D.C. Red Line fatal train crash adds to long list of nationwide train failures.
Washington, D.C. (JusticeNewsFlash.com – Washington wrongful death lawyers news)–The fatal Washington, Red Line train wreck that left nine dead, and 80 people injured, revealed evidence that the emergency brakes were deployed in a desperate attempt to stop the Metro train from slamming into a stationary Metro train, as reported by the Washington Post.
The National Transportation Safety Board (NTSB) http://www.ntsb.gov/, reports the emergency brake button, which is sometimes known as the “mushroom”, was pushed. Upon inspection of the steel train rails, by Washington accident investigators, evidence was found the emergency brakes were engaged before the fatal train collision. Washington investigators also report the train was in automatic mode, which should have alerted the onboard computers of the stationary train on the tracks, and automatically stop the traveling train before the fatal accident occurred. In addition, the first two train cars on the Metro commuter train are two months behind on the scheduled maintenance of their braking components. This evidence has investigators wondering if the accident could have been prevented if the maintenance was performed on time. All of the findings point to numerous possible reasons as to why the train failed to stop. This was the latest of a stream of tragic train crashes across the country in the last six years.
The Associated Press reported from 2003-2009 there have been nine tragic commuter train accidents across the U.S.
• A city bus and a light rail train crashed in downtown Phoenix, leaving numerous passengers injured.
• 50 people were injured when a trolley rear-ended another trolley between two underground railway stations. The operator was reportedly text messaging at the time of the collision.
• A California Metrolink commuter train failed to stop at a red light near Chatsworth, Calif., which caused the train to slam into an oncoming freight train. The tragic train wreck left 25 dead, and 135 passengers injured. Investigators revealed the train’s operator was text messaging on his cell phone when the accident occurred.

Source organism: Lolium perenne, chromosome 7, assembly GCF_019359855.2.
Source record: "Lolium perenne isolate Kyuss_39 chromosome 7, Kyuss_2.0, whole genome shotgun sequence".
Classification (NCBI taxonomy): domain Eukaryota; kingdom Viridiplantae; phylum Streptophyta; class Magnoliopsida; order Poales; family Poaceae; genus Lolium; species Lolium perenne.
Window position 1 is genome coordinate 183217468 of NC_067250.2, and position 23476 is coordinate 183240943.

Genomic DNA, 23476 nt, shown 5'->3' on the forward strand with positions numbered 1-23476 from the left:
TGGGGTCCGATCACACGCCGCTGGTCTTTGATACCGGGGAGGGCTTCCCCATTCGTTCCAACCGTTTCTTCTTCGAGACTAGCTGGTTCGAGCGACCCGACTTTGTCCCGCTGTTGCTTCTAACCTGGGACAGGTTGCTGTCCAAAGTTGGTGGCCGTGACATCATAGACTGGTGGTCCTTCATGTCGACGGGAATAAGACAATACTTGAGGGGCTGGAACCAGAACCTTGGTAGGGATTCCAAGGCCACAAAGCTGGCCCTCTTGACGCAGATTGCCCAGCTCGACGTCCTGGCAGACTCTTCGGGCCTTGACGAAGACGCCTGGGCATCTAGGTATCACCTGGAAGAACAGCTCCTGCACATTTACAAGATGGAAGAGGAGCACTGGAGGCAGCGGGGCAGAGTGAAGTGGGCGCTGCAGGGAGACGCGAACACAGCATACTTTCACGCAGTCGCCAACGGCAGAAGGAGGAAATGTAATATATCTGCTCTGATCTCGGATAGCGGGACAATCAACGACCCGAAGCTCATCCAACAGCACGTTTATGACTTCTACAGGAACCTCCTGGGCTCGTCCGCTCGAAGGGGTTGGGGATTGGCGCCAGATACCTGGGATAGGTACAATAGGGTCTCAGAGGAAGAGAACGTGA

• In Newton, Massachusetts, a commuter train crashed into another train, leaving the operator dead and about a dozen passengers injured.
• 450 passengers were transported out of the New York tunnel on a “rescue train”, when two subway cars derailed in New York City.
• Two crowded commuter trains crashed into each other when a suicidal man drove his SUV onto the railroad tracks. One train hit the SUV, and derailed into the other train. The Glendale, California train wreck left 10 people dead, and 180 people injured.
• A derailment on a Metra train left two people dead, in Chicago on Sept. 17, 2005.
• An Amtrak Acela Express train got stuck when its rear passenger car partially derailed while in route from Boston to Washington, D.C. No one was reportedly injured.
• A Metrolink train, packed with morning commuters, hits a truck, causing the train to derail in Burbank, California. The collision killed the motorist and injured 32 people aboard the train.
According to USA Today, the shocking number of commuter train crashes across the United States have prompted safety boards to ask the Federal Railroad Administration (FRA) http://www.fra.dot.gov/us/home in 2005, to establish rules that would require the strengthening of commuter rail cars against collisions. The FRA told the NTSB last year, it would not be possible to further strengthen the rail cars, leaving passengers and daily commuters wondering if it is really safe to travel by train.
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